Saturday, October 25, 2014

Vancouver Opera's Production of Stickboy

At bottom is the result of five hours of thinking, reading and writing (10PM - 3AM), what I submitted and what was published in today's Globe and Mail. The only difference between the text at bottom and the text in the paper is a correction I made (my fault) to Paragraph 6: it is Act One to which I refer, not Act Two.

Music by Neil Weisensel
Libretto by Shane Koyczan
Performed by Vancouver Opera
At the Vancouver Playhouse
Thursday Night

An opera about a boy bullied for his chubbiness should have no problem casting its lead. A bigger problem lies in assembling a cast slender enough to keep him from blending in. No difference, no problem, right? But bullying is more complex than that, and if there is a prescription for this social problem, it might be found not in what sticks out on life's playground, but in our relationship to stereotypes -- such as the one that has opera singers as chubby. 

Understanding the construction and perpetuation of stereotypes is among the challenges that face Vancouver Opera's adaptation of librettist Shane Koyczan's 2008 novel-in-verse Stickboy: Does this production simply supply us with a feel-good recovery narrative, populated by stock characters, one suitable for all audiences? Or does it attempt to convey the more complicated interior conversation of its source material?  

The Boy at the centre of this opera is not the Stickboy but the conductor of an internal chorus made up of inner selves with whom The Boy converses. We meet him first at the schoolyard, where he is walloped by Chris, a bully two years his senior. The attack (one could hardly call it a fight) is broken up by the Old Man, a war veteran who, after a few too many recitative lines, takes The Boy home to his sympathetic Grandmother and remains with them as she tends The Boy's wounds.

The visual transition from schoolyard battleground to kitchen triage is slight, aided by the Playhouse's revolving stage and coloured by the equally spare story book animation of Giant Ant, whose manic images are projected onto three window-to-the-mind-style screens. As is the case with more-recent North American operas, where historical periods (Romantic, Modern) stand in for mood (sadness, anger), composer Neil Weisensel's score is similarly patterned, though in its fluidity it often feels more like design than art.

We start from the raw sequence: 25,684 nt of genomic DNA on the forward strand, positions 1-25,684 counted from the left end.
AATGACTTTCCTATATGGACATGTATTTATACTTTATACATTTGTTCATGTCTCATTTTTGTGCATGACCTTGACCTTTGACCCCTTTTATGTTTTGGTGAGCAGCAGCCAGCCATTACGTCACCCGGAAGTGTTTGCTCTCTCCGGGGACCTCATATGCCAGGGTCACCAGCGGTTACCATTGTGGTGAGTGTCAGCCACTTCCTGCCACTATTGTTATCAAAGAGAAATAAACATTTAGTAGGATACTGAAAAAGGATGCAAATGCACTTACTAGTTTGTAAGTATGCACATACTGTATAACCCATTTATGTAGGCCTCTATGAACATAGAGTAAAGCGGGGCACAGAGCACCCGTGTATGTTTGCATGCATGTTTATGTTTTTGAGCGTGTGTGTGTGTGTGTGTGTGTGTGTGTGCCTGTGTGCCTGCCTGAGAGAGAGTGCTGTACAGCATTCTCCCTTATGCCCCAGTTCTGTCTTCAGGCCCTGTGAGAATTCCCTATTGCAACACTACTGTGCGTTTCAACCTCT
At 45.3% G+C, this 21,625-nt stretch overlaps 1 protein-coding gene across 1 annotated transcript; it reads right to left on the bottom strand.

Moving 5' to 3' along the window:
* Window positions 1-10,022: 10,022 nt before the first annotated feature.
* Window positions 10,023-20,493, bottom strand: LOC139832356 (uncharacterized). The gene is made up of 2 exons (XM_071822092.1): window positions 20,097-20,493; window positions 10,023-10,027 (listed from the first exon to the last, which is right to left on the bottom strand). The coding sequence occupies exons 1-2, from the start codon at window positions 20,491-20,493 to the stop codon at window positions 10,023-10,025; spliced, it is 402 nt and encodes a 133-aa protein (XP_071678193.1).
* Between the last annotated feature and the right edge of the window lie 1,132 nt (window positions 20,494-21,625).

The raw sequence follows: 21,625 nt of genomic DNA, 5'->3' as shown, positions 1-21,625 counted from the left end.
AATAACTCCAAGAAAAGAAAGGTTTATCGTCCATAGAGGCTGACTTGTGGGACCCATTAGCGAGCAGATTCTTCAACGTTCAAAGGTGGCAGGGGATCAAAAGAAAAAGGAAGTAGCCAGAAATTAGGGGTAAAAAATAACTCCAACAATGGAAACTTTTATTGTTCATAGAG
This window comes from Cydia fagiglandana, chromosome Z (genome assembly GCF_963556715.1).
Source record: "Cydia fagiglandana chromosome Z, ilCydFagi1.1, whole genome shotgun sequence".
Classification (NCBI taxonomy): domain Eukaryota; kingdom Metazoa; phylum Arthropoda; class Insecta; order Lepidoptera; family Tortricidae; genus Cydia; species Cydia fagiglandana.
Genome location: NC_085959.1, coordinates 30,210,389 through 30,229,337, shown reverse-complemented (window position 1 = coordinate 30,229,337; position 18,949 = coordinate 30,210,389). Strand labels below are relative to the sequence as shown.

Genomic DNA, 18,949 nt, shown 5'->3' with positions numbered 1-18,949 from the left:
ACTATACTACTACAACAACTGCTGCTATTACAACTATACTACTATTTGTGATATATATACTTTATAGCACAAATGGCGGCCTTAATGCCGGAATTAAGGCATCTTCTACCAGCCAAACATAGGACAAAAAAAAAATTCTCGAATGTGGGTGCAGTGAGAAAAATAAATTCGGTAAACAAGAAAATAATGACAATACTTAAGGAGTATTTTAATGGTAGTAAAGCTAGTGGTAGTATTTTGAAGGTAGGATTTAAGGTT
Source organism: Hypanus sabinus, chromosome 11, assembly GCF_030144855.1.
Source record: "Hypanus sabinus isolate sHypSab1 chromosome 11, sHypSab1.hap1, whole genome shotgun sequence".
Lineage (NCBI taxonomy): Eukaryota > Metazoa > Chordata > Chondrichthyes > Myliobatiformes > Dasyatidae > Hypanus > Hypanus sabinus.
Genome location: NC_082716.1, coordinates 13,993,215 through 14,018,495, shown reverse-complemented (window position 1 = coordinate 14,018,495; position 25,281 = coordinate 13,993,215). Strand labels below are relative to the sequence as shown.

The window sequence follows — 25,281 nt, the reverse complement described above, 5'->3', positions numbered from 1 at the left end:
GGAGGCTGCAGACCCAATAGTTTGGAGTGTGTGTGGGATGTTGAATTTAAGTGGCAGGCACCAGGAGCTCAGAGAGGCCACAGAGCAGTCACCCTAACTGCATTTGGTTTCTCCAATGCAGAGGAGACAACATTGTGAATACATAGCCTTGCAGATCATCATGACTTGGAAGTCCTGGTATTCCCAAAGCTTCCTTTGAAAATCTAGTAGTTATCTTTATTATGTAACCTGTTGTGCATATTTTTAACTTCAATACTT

But it is the relationship between The Boy, played to perfection by lyric tenor Sunny Shams, and his Grandmother, mezzo Megan Latham, that lifts this production and provides us our love story. Although little is asked of them musically (apart from a soaring duet in Act Three), their union benefits from recurrent scenes where the two exchange notes under The Boy's bedroom door, with their cursive texts projected onto the screens as if written by the melisma of their vocal lines.

As for the remainder of Act One, The Boy returns to school and is again attacked by Chris, after which he discovers the word FATASS written on his locker. "Maybe if you lost some weight," the Janitor intones. But it gets worse. Upon entering class, The Boy is harassed by his fellow students, then blamed by his Teacher for provoking them. When the Principal asks The Boy who defaced his locker, he refuses to say, and is given a detention -- with Chris. Once home, The Boy punches his bedroom wall. Following that, he receives the first of his grandmother's notes.

Unlike the Old Man and his Grandmother, who rescue and console him, the Janitor, the Teacher and the Principal blame him. This is where Koyczan's libretto threatens to transcend the stock characterization and stereotypes associated with more hyperbolic operatic roles, revealing the libertarian side of the "personal responsibility" argument that has come to infiltrate our schools and those we elect to fund them. Nowhere is this argument more manifest than in the United States, where one of its biggest lobby groups has as its slogan: "Guns don't kill people, people kill people."

And so it is in Act Two that The Boy, amidst further debasements, becomes acquainted with his Grandfather's gun. However, despite his attempt to take the gun to school, the gesture is just as quickly diffused by his Grandmother who, in a riveting passage, declares that neither The Boy nor the gun will be leaving the house because "We are sick today." Although this would have made a fine end to Act Two, this time it is the energy of that passage that is diffused through the Grandmother's subsequent attempt at a teaching moment.

Act Three begins with the Grandmother announcing to The Boy that they are moving. Things go well at first -- until a classmates teases The Boy and he explodes, beating him up. Thus the bullied becomes the bully, and in confronting his new status we meet the Stickboy inside him, an equally explosive daemon who, through self-mutilation, causes The Boy more harm than before, until he ends up in the hospital.

Rather than contrive the situation towards a triumphant end, the opera concludes not with an aria but with The Boy speaking to the audience directly, like the disembodied Narrator at the beginning. Only this time the tense has shifted -- to the present. "I can only tell you how it feels," he says. And in telling us without song, he returns us to its source.

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